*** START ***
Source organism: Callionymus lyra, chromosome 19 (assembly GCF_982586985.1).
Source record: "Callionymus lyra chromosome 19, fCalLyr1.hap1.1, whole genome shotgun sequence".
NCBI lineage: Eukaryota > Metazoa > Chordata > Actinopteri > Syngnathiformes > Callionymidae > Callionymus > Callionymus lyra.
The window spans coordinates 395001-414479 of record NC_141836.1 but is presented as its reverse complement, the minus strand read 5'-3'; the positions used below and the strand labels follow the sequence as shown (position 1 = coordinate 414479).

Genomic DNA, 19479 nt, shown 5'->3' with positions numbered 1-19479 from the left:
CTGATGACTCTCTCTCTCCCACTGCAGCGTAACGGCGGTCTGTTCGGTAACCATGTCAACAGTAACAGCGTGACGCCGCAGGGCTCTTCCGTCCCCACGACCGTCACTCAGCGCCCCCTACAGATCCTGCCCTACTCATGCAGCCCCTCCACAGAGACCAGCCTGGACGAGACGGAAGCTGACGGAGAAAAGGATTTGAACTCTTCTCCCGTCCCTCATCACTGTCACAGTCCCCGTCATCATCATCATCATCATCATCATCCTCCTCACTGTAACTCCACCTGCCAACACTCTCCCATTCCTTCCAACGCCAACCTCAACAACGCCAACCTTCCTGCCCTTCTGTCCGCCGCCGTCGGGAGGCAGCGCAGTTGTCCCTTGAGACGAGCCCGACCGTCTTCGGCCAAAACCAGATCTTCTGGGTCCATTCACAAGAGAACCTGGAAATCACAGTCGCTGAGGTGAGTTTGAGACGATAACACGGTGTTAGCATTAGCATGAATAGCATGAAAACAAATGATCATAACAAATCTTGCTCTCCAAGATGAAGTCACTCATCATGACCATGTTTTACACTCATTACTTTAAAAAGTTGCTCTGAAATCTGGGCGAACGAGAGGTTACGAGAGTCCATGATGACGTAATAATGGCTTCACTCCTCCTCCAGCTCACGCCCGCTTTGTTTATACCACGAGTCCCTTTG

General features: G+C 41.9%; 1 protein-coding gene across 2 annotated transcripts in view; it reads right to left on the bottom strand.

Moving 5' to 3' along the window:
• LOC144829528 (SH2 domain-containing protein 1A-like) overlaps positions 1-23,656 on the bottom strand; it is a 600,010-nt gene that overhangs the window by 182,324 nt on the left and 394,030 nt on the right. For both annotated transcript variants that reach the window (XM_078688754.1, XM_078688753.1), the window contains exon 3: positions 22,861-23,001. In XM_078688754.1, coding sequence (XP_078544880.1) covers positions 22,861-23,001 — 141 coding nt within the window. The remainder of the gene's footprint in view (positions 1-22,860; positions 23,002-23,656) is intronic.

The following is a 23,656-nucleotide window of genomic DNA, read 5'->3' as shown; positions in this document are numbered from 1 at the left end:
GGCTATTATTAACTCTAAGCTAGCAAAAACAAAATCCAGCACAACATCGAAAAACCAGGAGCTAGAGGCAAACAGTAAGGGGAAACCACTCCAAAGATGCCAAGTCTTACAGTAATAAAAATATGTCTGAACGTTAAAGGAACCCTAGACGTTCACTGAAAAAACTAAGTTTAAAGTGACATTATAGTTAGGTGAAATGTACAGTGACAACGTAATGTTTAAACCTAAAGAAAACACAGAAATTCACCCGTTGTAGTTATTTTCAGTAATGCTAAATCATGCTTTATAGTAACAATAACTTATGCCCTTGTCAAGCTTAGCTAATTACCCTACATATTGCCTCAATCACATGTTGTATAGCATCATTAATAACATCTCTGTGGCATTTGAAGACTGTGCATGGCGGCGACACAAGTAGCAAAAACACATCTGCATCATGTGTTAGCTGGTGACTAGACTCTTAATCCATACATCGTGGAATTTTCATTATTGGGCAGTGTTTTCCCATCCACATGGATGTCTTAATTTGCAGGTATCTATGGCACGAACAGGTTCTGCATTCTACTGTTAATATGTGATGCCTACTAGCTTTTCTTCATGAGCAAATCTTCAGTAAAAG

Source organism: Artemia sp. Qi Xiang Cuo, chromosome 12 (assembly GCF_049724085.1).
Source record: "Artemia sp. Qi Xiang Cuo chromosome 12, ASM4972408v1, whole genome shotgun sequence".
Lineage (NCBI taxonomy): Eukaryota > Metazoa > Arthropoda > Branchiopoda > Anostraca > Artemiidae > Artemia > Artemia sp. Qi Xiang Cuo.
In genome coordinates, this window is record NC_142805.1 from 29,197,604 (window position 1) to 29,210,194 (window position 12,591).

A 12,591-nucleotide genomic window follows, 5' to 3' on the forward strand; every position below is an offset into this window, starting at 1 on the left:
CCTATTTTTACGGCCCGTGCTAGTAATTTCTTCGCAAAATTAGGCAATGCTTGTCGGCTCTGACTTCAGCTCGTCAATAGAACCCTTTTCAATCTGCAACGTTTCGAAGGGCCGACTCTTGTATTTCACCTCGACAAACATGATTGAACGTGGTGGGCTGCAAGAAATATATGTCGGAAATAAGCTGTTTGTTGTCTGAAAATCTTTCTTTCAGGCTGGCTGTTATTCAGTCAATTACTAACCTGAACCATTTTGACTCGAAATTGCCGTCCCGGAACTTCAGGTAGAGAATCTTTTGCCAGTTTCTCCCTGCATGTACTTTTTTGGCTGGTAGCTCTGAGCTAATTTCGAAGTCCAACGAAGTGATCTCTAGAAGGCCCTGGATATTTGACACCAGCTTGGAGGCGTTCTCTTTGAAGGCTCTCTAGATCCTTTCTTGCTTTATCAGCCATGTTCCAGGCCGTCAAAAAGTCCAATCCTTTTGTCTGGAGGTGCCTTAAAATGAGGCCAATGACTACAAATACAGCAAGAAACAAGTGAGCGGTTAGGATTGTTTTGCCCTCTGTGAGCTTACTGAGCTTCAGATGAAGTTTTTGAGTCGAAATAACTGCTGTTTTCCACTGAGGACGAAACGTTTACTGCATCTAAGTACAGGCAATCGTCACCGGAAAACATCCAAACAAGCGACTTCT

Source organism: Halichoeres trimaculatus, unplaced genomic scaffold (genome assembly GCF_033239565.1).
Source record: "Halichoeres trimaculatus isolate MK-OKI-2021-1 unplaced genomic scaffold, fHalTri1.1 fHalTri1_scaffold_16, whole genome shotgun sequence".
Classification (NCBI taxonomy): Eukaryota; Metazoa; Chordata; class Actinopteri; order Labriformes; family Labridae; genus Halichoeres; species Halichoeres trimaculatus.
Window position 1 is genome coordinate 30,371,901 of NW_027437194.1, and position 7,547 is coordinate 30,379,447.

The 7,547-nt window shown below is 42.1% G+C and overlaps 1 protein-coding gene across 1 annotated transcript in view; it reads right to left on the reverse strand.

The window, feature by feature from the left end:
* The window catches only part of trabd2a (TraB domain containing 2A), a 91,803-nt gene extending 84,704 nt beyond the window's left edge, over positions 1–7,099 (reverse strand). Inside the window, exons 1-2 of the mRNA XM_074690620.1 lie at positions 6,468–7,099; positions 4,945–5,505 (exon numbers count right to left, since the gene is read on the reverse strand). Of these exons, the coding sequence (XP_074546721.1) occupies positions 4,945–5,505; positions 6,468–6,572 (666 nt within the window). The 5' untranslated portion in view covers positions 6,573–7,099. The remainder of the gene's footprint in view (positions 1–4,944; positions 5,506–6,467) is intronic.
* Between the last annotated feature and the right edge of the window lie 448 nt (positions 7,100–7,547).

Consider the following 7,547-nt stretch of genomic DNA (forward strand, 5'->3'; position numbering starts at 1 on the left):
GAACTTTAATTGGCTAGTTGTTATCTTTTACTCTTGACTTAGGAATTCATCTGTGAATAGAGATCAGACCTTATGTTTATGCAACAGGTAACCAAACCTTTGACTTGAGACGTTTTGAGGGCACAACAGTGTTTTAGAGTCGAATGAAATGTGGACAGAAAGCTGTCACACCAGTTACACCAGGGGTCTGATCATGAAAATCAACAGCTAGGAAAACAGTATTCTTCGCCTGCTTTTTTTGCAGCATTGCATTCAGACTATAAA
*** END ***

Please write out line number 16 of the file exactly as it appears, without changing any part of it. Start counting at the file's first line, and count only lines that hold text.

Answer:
A 12,591-nucleotide genomic window follows, 5' to 3' on the forward strand; every position below is an offset into this window, starting at 1 on the left: